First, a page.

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Austerity vote 'won't end Greek unrest'

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Austerity vote 'won't end Greek unrest'


Serguei Doubine, euronews: “We’re joined now from Athens by Alexei Bogdanovsky, Russian journalist and commentator, who’s been witnessing events in Greek capital. The reaction of the Greek people to this vote was far from favourable, and even now, in the background of our interview, we can hear the noise of another protest. Can the prime minister really implement his plan in this context?”

Bogdanovsky: “For now, that would seem rather difficult. Europe has lost confidence in Greek leaders, there has been little understanding between the two sides in the last couple of years. In spite of substantial, multi-billion loans Greece hasn’t implemented all the reforms that were asked of it. And, on the hand, Greek politicians think these reforms were incorrect, and the recipe offered by the EU and the IMF was erroneous, because, in essence, Greece was asked to cut its GDP, to cut its economy, domestic demand, in the hope of someday returning to growth. And, finally, the mass protests that we’ve witnessed will continue in one form or another and worsen the situation even more”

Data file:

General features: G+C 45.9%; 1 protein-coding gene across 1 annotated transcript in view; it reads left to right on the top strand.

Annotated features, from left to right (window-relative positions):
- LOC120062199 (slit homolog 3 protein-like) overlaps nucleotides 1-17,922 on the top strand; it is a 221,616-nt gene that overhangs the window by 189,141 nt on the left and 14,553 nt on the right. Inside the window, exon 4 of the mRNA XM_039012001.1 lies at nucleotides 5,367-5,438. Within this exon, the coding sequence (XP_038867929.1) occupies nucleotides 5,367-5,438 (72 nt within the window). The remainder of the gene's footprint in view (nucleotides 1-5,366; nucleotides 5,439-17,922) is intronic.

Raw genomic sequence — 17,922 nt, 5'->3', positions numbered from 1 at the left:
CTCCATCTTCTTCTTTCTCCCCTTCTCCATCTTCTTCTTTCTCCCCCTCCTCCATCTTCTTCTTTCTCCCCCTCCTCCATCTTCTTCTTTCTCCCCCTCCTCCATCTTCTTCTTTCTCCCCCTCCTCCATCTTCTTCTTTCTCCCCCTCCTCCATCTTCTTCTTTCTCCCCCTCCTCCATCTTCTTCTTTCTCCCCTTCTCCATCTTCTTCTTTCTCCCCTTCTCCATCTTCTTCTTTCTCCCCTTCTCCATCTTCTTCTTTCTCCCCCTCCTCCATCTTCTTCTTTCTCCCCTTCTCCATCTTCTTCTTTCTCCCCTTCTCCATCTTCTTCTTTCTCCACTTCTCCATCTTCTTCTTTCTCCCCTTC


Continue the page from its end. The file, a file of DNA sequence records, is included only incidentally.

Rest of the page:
euronews: “In his address to the nation PM Papademos claimed that the country is on the brink of collapse. To what extent do Greeks agree with him, and are these riots and indication of that?”

Bogdanovsky: “Many Greeks still disagree with him. They see him as… maybe not a direct agent of EU policies, but at least a supporter of EU interests, and they think that the EU is here primarily to save its banks and not at all the Greek citizens. And they think also that social implosion in Greece, ‘pauperisation’ and so on, are imminent anyway, they see no point in further implementing the measures that have proved themselves not so successful in the past. So, the fear of that collapse is real, but many Greeks think they’re already on the brink, so I don’t think they can be any further by that prospect.”

euronews: “And so, if this atmosphere of mistrust exists between Greeks and their politicians, how can it be resolved – by social unrest, endless civil disobedience, or is there a more orderly way, perhaps through the coming elections?”

Bogdanovsky: “The enormous, vast majority of people were protesting peacefully. Some 100.000 were marching in the streets and only roughly 1,000 of them were trashing the shops and setting fires to buildings. So, that tells us that Greeks are first and foremost inclined to peaceful protest. On the other hand, there are hotheads. But, politically, whoever gets elected – the established parties or some form of protest movement – the situation will remain difficult, and Greece’s European partners try to make it clear that whoever wins the April election will have to carry on with the agreed cuts. It means that Greece still has several hard years ahead, years of hard economic policies.”

euronews: “Indeed, there’s no indication that the current situation will improve anytime soon. We’ll continue to monitor events in Greece here at euronews. Thanks, Alexei Bodganovsky, for your thoughts.”

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